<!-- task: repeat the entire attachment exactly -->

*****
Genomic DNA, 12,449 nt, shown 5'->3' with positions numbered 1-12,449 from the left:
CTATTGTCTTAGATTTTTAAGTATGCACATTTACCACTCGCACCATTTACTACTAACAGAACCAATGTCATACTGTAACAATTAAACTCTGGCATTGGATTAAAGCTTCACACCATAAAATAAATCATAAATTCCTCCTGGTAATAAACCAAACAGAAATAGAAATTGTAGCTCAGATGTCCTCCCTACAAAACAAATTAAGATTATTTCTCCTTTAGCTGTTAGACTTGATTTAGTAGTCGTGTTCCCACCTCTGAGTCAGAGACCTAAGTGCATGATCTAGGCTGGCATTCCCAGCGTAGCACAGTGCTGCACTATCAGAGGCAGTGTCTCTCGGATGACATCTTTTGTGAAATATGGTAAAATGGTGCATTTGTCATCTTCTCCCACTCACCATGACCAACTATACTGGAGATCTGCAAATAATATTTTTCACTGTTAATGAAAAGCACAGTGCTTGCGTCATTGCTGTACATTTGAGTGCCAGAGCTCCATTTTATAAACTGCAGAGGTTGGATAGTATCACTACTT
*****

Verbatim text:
Genomic DNA, 12,449 nt, shown 5'->3' with positions numbered 1-12,449 from the left:
CTATTGTCTTAGATTTTTAAGTATGCACATTTACCACTCGCACCATTTACTACTAACAGAACCAATGTCATACTGTAACAATTAAACTCTGGCATTGGATTAAAGCTTCACACCATAAAATAAATCATAAATTCCTCCTGGTAATAAACCAAACAGAAATAGAAATTGTAGCTCAGATGTCCTCCCTACAAAACAAATTAAGATTATTTCTCCTTTAGCTGTTAGACTTGATTTAGTAGTCGTGTTCCCACCTCTGAGTCAGAGACCTAAGTGCATGATCTAGGCTGGCATTCCCAGCGTAGCACAGTGCTGCACTATCAGAGGCAGTGTCTCTCGGATGACATCTTTTGTGAAATATGGTAAAATGGTGCATTTGTCATCTTCTCCCACTCACCATGACCAACTATACTGGAGATCTGCAAATAATATTTTTCACTGTTAATGAAAAGCACAGTGCTTGCGTCATTGCTGTACATTTGAGTGCCAGAGCTCCATTTTATAAACTGCAGAGGTTGGATAGTATCACTACTT